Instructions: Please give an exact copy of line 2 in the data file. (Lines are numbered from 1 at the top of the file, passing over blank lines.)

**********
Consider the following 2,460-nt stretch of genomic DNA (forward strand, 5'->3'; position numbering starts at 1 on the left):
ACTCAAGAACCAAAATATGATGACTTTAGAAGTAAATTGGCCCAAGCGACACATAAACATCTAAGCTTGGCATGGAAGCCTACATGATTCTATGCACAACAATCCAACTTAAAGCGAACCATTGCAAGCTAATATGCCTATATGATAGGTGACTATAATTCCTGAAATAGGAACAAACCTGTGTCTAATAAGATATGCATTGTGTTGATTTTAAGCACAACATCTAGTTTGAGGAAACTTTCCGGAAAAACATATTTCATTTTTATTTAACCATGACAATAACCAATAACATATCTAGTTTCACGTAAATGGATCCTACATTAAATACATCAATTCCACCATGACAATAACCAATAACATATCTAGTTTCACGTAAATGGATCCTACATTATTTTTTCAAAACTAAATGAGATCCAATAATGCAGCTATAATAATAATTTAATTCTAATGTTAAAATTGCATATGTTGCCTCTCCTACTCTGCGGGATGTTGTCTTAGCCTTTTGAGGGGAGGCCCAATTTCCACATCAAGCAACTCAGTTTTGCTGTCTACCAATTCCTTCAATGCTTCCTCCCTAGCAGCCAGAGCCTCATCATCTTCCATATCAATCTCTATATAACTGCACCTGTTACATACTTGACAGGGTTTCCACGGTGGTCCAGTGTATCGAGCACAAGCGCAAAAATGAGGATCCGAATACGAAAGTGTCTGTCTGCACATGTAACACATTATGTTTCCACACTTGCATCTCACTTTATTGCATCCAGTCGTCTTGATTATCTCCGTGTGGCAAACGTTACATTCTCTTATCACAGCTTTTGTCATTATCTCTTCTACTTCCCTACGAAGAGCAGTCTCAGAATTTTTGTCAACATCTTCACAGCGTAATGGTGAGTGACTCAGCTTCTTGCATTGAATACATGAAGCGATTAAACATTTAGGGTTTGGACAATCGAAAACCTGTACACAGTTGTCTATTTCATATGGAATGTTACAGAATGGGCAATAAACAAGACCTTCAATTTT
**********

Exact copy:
ACTCAAGAACCAAAATATGATGACTTTAGAAGTAAATTGGCCCAAGCGACACATAAACATCTAAGCTTGGCATGGAAGCCTACATGATTCTATGCACAACAATCCAACTTAAAGCGAACCATTGCAAGCTAATATGCCTATATGATAGGTGACTATAATTCCTGAAATAGGAACAAACCTGTGTCTAATAAGATATGCATTGTGTTGATTTTAAGCACAACATCTAGTTTGAGGAAACTTTCCGGAAAAACATATTTCATTTTTATTTAACCATGACAATAACCAATAACATATCTAGTTTCACGTAAATGGATCCTACATTAAATACATCAATTCCACCATGACAATAACCAATAACATATCTAGTTTCACGTAAATGGATCCTACATTATTTTTTCAAAACTAAATGAGATCCAATAATGCAGCTATAATAATAATTTAATTCTAATGTTAAAATTGCATATGTTGCCTCTCCTACTCTGCGGGATGTTGTCTTAGCCTTTTGAGGGGAGGCCCAATTTCCACATCAAGCAACTCAGTTTTGCTGTCTACCAATTCCTTCAATGCTTCCTCCCTAGCAGCCAGAGCCTCATCATCTTCCATATCAATCTCTATATAACTGCACCTGTTACATACTTGACAGGGTTTCCACGGTGGTCCAGTGTATCGAGCACAAGCGCAAAAATGAGGATCCGAATACGAAAGTGTCTGTCTGCACATGTAACACATTATGTTTCCACACTTGCATCTCACTTTATTGCATCCAGTCGTCTTGATTATCTCCGTGTGGCAAACGTTACATTCTCTTATCACAGCTTTTGTCATTATCTCTTCTACTTCCCTACGAAGAGCAGTCTCAGAATTTTTGTCAACATCTTCACAGCGTAATGGTGAGTGACTCAGCTTCTTGCATTGAATACATGAAGCGATTAAACATTTAGGGTTTGGACAATCGAAAACCTGTACACAGTTGTCTATTTCATATGGAATGTTACAGAATGGGCAATAAACAAGACCTTCAATTTT